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Thursday, November 20, 2014


(Andrew Warburton. Pic by Val Adamson)

Warburton dazzles in tribute to Brahms. William Charlton-Perkins’ Classical Notes (Courtesy of The Mercury)

It’s a safe bet anyone privileged to have been at the University of KwaZulu-Natal’s Howard College Theatre on Monday evening will remember the quite extraordinary level of music-making they heard for a very long time. The occasion was Durban pianist Andrew Warburton’s much-anticipated PHD piano performance recital.

His all-Brahms programme opened with performances of two celebrated groups of songs by the great 19th century German composer. The first of these, the Five Lieder Opus 105, published in 1888, were sung with grace and insight by soprano Vanessa Tait-Jones, whose silvery timbre and finely-projected instrument admirably suit these haunting pieces.

Thereafter, bass-baritone Richard Salmon delivered an honourable account of the renowned Vier Ernste Gesänge Opus 121, first performed in 1896. Salmon displayed a fine understanding and command of text, musical line and tonal nuance, as he followed in the footsteps of many great artists who have been closely associated with this deeply emotional cycle of songs.

Partnering the singers with unfailing sensitivity, passion and empathy, Warburton, who is renowned for his beautiful tone and big sound, ideally suited to the music of Brahms, brought to bear a lifetime’s experience as he demonstrated why he has long been a preferred official accompanist at the UNISA International Singing and Music Competitions in Pretoria (he is also a nominee in the category Best Music Director in this year’s Mercury Durban Theatre Awards).

After a short interval, the evening’s musical temperature soared to untold heights when Warburton returned to the stage with the KZN Philharmonic String Quartet for a performance of Brahms’s towering magnum opus, the hugely taxing Piano Quintet in F Minor opus 34. 

The teaming of Warburton with the KZN Philharmonic’s four lynch pin string players, namely concert master Joana Marie Frankel, associate concert master Violeta Osorhean as first and second violinists respectively, with principal violist David Snaith and principal cellist Boris Kerimov, proved an ideal match that was fully up to every hurdle with which this terrifying steeple-chase of a score abounds. Hearing five such front-rank musicians fully in accord with each other and at the service of this exhilarating music makes for something very special to store in one’s memory bank for a lifetime.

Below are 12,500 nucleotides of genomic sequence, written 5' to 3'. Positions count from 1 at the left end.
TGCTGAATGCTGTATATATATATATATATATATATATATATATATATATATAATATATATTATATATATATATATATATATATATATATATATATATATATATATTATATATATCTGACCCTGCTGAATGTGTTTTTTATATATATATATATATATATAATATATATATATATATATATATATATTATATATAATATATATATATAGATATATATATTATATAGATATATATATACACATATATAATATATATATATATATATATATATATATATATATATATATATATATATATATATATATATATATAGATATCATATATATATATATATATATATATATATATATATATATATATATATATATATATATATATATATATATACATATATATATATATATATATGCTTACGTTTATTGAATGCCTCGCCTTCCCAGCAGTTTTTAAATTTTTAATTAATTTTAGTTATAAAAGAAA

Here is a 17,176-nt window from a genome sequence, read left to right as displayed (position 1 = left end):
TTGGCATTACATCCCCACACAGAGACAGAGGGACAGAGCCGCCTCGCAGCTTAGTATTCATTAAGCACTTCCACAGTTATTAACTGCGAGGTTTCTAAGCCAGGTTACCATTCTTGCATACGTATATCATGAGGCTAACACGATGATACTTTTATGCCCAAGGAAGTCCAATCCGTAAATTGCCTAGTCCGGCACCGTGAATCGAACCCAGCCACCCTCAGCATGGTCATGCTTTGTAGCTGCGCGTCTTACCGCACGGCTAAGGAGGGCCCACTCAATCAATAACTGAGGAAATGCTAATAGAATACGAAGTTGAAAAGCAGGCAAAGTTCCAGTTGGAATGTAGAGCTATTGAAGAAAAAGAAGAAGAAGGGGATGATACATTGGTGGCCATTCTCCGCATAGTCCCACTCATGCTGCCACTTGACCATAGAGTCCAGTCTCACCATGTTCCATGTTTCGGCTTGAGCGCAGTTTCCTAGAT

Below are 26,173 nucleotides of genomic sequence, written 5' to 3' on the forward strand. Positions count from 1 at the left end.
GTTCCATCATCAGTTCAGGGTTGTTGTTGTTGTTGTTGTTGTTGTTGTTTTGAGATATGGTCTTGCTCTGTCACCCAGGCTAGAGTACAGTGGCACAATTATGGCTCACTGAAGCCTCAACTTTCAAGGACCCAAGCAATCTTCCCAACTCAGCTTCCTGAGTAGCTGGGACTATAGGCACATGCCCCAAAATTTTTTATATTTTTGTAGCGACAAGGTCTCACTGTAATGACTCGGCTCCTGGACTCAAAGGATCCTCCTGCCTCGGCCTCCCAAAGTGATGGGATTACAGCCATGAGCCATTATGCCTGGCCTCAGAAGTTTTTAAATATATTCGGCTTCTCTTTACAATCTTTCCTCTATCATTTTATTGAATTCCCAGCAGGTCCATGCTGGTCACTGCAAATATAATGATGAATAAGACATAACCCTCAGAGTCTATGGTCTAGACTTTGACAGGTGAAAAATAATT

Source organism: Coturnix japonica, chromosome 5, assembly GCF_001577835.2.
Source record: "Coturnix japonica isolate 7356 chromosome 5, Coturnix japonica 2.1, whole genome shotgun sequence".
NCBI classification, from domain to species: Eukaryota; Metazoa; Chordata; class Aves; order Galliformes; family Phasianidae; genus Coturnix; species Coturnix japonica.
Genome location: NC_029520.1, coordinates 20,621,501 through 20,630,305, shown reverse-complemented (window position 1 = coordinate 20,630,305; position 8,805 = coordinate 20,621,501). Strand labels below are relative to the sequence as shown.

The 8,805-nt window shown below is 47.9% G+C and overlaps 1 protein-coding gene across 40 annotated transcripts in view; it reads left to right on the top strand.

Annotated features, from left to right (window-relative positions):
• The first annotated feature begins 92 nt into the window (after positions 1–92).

Music-lovers in the Durban region are indeed fortunate to be able to hear Brahms’s magnificent piece reprised this evening when the KZN Philharmonic String Quartet perform it at St Agnes Church in Kloof, partnered by our province’s other leading pianist, Steinway artist, Christopher Duigan . The Brahms work forms the centre-piece in a Grand Soiree programme celebrating the 17th birthday of Duigan’s Music Revival initiative which has gone from strength to strength over the years to the point where it now gives some 80 concerts a year.

Another work to be heard in this evening’s Grand Soiree is Boccherini's virtuoso Quintet for Guitar and String Quartet, in which the quartet is joined by South Africa’s premier classical guitarist, James Grace. Another highlight of the concert will be the exquisite Romanza from Chopin’s Piano Concerto No 1 in E minor Opus 11, as arranged for string quartet and piano. This bumper programme starts at 19h30. Tickets at R100 include refreshments at interval. To book call 031 764 2037 or email Secure parking is available.

Finally, note that another distinguished South African pianist, Jill Richards, will appear with tenor Peter Lurie in Friends of Music’s next recital at the Durban Jewish Centre, 44 KE Masinga Rd, on Tuesday (November 25) at 19h45. Presented in partnership with the Durban Holocaust Centre and the Embassy of Germany, this programme titled Passion and Prejudice: Forbidden Composers features music by Mahler, Schoenberg, Berg, Zeisl and Weill, each a major Jewish composer whose music was banned by the Nazis in Germany before and during World War II. Entrance is R50 payable at the door. Safe parking is provided. – William Charlton-Perkins